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Monday August 19, 2019 - Email this article to a friend

First, we brought news that GB's top skiers were competing in a World Championships. Now the results and some fab photos.

The World Championships were on water, not snow.

But you didn't seem to mind and you read our story, anyway:
So it seems only fair to let you know what happened.

It's also an excuse to share some of the amazing photographs taken by official photographer David Crowder.

Joel PolandWorld Waterski Open Championships - photo David Crowder/IWWF

And, if you want to know more about this spectacular sport, we have a little explanation of how it's scored at the end of this article.

The IWWF World Waterski Open Championships were held in Malaysia and concluded on Sunday, with both success and disaster for the British team.

Defending slalom champion Freddie Winter had to settle for silver as Great Britain picked up four medals on the final day of action at Putrajaya Lake.

Freddie WinterFreddie Winter slaloming to silver in Malaysia - photo David Crowder/IWWF

Winter was joined on the slalom podium by team mate Will Asher, who won bronze.

29-year-old Winter and Asher, who's 37, were beaten in water skiing's equivalent of a penalty shoot out.

They were in a three-way tie for first place with Australia's Joel Howley after all 12 finalists had skied, forcing a run-off with the Aussie triumphing.

Will AsherWill Asher slaloming to bronze in Malaysia - photo David Crowder/IWWF

20-year-old Joel Poland fell short of becoming the first Briton since 1977 to win the overall Open title, but he did enough to win bronze in the overall and an individual bronze in the last event of the championships, the jump.

He made the jump podium with a leap of 64.4 metres (211 feet) off the ramp, not far off his personal best.

Joel PolandJoel Poland jumping to bronze in Malaysia - photo David Crowder/IWWF

The overall medal, where scores in the three disciplines of slalom, tricks and jump are taken into account, is a huge result for the rising star of British water skiing.

It was his first senior World Championships and came just six weeks after he won the Under-21 overall World title.

Joel PolandJoel Poland competes in tricks in Malaysia - photo David Crowder/IWWF

"I came into this year with the aim of the under-21 Worlds, to win that and see how it went for the Open," Poland said.

"Just being on the podium is a great achievement for me but I always want a little more."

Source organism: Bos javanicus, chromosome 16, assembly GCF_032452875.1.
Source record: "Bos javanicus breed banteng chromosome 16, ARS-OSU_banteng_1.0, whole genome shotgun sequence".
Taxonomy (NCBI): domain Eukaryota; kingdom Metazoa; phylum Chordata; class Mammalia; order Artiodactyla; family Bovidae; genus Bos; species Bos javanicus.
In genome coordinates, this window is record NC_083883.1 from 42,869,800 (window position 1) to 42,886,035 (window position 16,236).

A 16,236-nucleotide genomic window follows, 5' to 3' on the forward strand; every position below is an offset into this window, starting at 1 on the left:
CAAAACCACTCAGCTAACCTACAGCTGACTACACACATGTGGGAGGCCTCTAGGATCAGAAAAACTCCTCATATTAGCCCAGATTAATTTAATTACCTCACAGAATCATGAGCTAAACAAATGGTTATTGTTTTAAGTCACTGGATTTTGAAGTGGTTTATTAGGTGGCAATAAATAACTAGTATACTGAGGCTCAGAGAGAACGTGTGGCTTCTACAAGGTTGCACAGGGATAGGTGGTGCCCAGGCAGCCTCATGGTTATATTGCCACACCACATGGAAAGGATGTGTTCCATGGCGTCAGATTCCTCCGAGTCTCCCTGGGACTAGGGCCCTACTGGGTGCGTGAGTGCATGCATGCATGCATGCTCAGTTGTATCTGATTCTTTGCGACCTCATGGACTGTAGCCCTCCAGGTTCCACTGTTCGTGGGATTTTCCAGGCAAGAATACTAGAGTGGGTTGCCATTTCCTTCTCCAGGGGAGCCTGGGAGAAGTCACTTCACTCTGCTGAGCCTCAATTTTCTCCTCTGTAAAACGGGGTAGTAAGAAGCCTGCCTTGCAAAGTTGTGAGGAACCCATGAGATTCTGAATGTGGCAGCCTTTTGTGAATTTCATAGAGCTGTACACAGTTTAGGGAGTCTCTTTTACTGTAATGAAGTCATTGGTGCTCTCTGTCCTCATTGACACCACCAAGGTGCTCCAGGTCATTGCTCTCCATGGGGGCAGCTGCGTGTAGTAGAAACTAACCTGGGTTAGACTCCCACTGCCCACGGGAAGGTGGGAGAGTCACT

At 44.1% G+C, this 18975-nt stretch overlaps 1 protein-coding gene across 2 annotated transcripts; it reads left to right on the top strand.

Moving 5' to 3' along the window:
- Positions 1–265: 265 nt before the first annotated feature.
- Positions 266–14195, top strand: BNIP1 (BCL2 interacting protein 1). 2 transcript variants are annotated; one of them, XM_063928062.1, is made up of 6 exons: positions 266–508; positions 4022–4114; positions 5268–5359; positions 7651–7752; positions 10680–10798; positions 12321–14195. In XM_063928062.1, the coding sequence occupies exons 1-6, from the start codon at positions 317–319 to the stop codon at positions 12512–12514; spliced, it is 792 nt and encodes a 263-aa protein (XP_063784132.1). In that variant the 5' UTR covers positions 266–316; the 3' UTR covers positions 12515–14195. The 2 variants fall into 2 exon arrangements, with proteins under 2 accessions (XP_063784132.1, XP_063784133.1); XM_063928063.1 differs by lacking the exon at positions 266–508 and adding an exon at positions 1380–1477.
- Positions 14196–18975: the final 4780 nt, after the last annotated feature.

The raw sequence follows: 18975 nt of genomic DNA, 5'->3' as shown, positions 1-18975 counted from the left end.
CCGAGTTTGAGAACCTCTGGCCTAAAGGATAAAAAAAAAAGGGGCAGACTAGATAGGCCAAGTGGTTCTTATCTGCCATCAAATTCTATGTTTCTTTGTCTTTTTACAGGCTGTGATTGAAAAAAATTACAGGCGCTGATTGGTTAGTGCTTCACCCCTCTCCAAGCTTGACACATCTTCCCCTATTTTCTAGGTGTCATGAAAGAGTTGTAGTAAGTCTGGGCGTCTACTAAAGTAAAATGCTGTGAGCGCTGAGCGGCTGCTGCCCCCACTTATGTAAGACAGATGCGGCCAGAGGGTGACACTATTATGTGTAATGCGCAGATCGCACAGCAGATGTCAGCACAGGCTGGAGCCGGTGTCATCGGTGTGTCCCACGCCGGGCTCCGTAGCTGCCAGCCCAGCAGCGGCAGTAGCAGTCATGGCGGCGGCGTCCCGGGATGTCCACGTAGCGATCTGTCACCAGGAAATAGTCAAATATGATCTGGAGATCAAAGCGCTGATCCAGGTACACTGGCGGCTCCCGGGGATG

Great Britain had hopes for another medal in the men's jump but, unfortunately, Jack Critchley ended the day in hospital rather than on the podium.

Jack CritchleyJack Critchley - photo Steve Sopp

Critchley, who's 22, crashed badly on his second attempt over the ramp and suffered a dislocated hip.


The good news is that he is reported to be recovering well after having his hip put back in place.

Here are some more photos of the GB team in action for you to enjoy....

GB skier Rob Hazelwood Rob Hazelwood  - photo David Crowder/IWWF

Eleanor BenjaminEleanor Benjamin - photo David Crowder/IWWF

Joel PolandJoel Poland - photo David Crowder/IWWF

Joel PolandJoel Poland (powering towards the jump ramp) - photo David Crowder/IWWF

Harry Spavin - photo David Crowder/IWWFHarry Spavin - photo David Crowder/IWWF

Charlotte WhartonCharlotte Wharton - photo David Crowder/IWWF


Classic (also known as tournament) water skiing divides into three events.

There is a winner in each event and an overall winner where the points scored for each event contribute to the overall result.


This dramatic spectator event involves skiing over a ramp at speeds of up to 70mph, taking off and landing on the water to ski away. Each skier has three attempts at the ramp.

There are no style points. All that matters is the distance achieved.


The boat travels at a constant speed in a straight line down the middle of the slalom course. At elite level the speed is 58kph (36mph) for men and 55kph (34mph) for women.

The skier has to go through the entrance gates - a pair of buoys in the middle of the course - then virage from side to side across the boat wakes, successfully rounding six turn buoys before going through the exit gates.

Each successful pass results in the rope being shortened, making it increasingly difficult to reach the turn buoys.

Eventually, the rope length becomes less than the distance from the boat to the turn buoys. The winner is the skier who completes the most turn buoys at the shortest rope length.


The skier is given two 20-second passes to complete as many different tricks as possible.

These can vary from a simple 180 turn to a somersault with a twist. There are also ‘toehold' tricks where the skier holds the rope with one foot.

Each trick is worth a given number of points according to difficulty. Points are awarded only if the tricks are deemed to have been successfully performed.

For the Spirit of the Mountains - PlanetSKI: Number One for ski news

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